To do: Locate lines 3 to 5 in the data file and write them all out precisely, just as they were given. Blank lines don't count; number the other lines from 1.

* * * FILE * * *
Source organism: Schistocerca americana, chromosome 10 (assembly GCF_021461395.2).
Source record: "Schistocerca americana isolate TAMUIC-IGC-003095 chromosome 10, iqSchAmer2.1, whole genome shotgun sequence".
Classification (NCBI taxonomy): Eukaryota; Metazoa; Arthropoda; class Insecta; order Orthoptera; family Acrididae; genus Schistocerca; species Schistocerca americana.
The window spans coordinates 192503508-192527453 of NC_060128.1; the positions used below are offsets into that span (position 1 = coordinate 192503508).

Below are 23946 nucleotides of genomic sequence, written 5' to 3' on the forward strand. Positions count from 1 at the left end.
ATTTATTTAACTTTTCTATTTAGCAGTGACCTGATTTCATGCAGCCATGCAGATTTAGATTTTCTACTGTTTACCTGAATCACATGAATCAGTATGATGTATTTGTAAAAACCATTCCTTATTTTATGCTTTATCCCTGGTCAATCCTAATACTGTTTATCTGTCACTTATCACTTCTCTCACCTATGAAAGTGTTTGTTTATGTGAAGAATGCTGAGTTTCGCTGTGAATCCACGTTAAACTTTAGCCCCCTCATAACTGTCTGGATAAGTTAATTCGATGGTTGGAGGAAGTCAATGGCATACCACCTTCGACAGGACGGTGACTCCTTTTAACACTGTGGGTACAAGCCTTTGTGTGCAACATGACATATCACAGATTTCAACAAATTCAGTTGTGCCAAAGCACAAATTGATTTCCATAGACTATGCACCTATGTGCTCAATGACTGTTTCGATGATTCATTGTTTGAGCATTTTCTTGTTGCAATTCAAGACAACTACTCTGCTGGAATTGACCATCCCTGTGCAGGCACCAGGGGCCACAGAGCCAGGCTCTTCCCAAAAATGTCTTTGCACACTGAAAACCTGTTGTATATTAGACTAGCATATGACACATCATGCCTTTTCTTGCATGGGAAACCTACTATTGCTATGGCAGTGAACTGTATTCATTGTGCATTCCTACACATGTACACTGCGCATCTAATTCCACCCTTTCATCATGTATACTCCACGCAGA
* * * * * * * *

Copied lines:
Classification (NCBI taxonomy): Eukaryota; Metazoa; Arthropoda; class Insecta; order Orthoptera; family Acrididae; genus Schistocerca; species Schistocerca americana.
The window spans coordinates 192503508-192527453 of NC_060128.1; the positions used below are offsets into that span (position 1 = coordinate 192503508).

Below are 23946 nucleotides of genomic sequence, written 5' to 3' on the forward strand. Positions count from 1 at the left end.